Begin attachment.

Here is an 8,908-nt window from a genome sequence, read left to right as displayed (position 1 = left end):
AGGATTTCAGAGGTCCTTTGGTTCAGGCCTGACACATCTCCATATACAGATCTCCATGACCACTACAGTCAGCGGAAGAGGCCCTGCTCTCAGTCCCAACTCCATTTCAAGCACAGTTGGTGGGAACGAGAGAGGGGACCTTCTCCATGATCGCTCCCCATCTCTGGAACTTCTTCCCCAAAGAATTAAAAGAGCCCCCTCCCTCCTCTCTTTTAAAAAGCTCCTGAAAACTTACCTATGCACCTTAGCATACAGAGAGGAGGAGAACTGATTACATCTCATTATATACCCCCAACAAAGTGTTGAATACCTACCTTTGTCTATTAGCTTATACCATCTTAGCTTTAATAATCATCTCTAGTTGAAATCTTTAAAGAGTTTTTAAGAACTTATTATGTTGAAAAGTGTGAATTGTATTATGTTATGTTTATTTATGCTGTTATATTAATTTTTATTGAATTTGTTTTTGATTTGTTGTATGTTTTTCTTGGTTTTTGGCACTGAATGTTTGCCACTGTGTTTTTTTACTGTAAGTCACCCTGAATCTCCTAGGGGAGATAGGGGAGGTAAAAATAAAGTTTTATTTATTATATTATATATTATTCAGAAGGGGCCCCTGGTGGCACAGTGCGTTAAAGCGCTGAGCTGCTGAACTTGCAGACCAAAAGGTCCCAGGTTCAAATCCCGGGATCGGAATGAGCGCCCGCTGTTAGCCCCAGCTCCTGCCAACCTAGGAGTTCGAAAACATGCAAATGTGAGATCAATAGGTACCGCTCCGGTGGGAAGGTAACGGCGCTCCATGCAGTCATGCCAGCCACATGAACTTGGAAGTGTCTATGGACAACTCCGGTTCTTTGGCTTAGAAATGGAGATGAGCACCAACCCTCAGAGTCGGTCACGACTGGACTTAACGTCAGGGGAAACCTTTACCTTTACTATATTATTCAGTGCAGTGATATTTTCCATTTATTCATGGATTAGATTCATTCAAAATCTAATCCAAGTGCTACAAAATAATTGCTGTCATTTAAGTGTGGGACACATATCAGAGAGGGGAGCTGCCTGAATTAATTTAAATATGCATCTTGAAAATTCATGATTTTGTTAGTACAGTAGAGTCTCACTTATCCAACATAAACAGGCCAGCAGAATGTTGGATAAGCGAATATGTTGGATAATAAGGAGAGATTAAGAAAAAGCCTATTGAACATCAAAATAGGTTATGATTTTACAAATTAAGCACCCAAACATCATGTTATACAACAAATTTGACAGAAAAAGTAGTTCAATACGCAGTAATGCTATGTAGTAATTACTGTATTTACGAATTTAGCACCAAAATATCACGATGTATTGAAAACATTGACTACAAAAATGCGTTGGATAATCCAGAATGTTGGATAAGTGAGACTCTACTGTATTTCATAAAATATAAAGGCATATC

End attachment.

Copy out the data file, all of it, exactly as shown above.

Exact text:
Here is an 8,908-nt window from a genome sequence, read left to right as displayed (position 1 = left end):
AGGATTTCAGAGGTCCTTTGGTTCAGGCCTGACACATCTCCATATACAGATCTCCATGACCACTACAGTCAGCGGAAGAGGCCCTGCTCTCAGTCCCAACTCCATTTCAAGCACAGTTGGTGGGAACGAGAGAGGGGACCTTCTCCATGATCGCTCCCCATCTCTGGAACTTCTTCCCCAAAGAATTAAAAGAGCCCCCTCCCTCCTCTCTTTTAAAAAGCTCCTGAAAACTTACCTATGCACCTTAGCATACAGAGAGGAGGAGAACTGATTACATCTCATTATATACCCCCAACAAAGTGTTGAATACCTACCTTTGTCTATTAGCTTATACCATCTTAGCTTTAATAATCATCTCTAGTTGAAATCTTTAAAGAGTTTTTAAGAACTTATTATGTTGAAAAGTGTGAATTGTATTATGTTATGTTTATTTATGCTGTTATATTAATTTTTATTGAATTTGTTTTTGATTTGTTGTATGTTTTTCTTGGTTTTTGGCACTGAATGTTTGCCACTGTGTTTTTTTACTGTAAGTCACCCTGAATCTCCTAGGGGAGATAGGGGAGGTAAAAATAAAGTTTTATTTATTATATTATATATTATTCAGAAGGGGCCCCTGGTGGCACAGTGCGTTAAAGCGCTGAGCTGCTGAACTTGCAGACCAAAAGGTCCCAGGTTCAAATCCCGGGATCGGAATGAGCGCCCGCTGTTAGCCCCAGCTCCTGCCAACCTAGGAGTTCGAAAACATGCAAATGTGAGATCAATAGGTACCGCTCCGGTGGGAAGGTAACGGCGCTCCATGCAGTCATGCCAGCCACATGAACTTGGAAGTGTCTATGGACAACTCCGGTTCTTTGGCTTAGAAATGGAGATGAGCACCAACCCTCAGAGTCGGTCACGACTGGACTTAACGTCAGGGGAAACCTTTACCTTTACTATATTATTCAGTGCAGTGATATTTTCCATTTATTCATGGATTAGATTCATTCAAAATCTAATCCAAGTGCTACAAAATAATTGCTGTCATTTAAGTGTGGGACACATATCAGAGAGGGGAGCTGCCTGAATTAATTTAAATATGCATCTTGAAAATTCATGATTTTGTTAGTACAGTAGAGTCTCACTTATCCAACATAAACAGGCCAGCAGAATGTTGGATAAGCGAATATGTTGGATAATAAGGAGAGATTAAGAAAAAGCCTATTGAACATCAAAATAGGTTATGATTTTACAAATTAAGCACCCAAACATCATGTTATACAACAAATTTGACAGAAAAAGTAGTTCAATACGCAGTAATGCTATGTAGTAATTACTGTATTTACGAATTTAGCACCAAAATATCACGATGTATTGAAAACATTGACTACAAAAATGCGTTGGATAATCCAGAATGTTGGATAAGTGAGACTCTACTGTATTTCATAAAATATAAAGGCATATC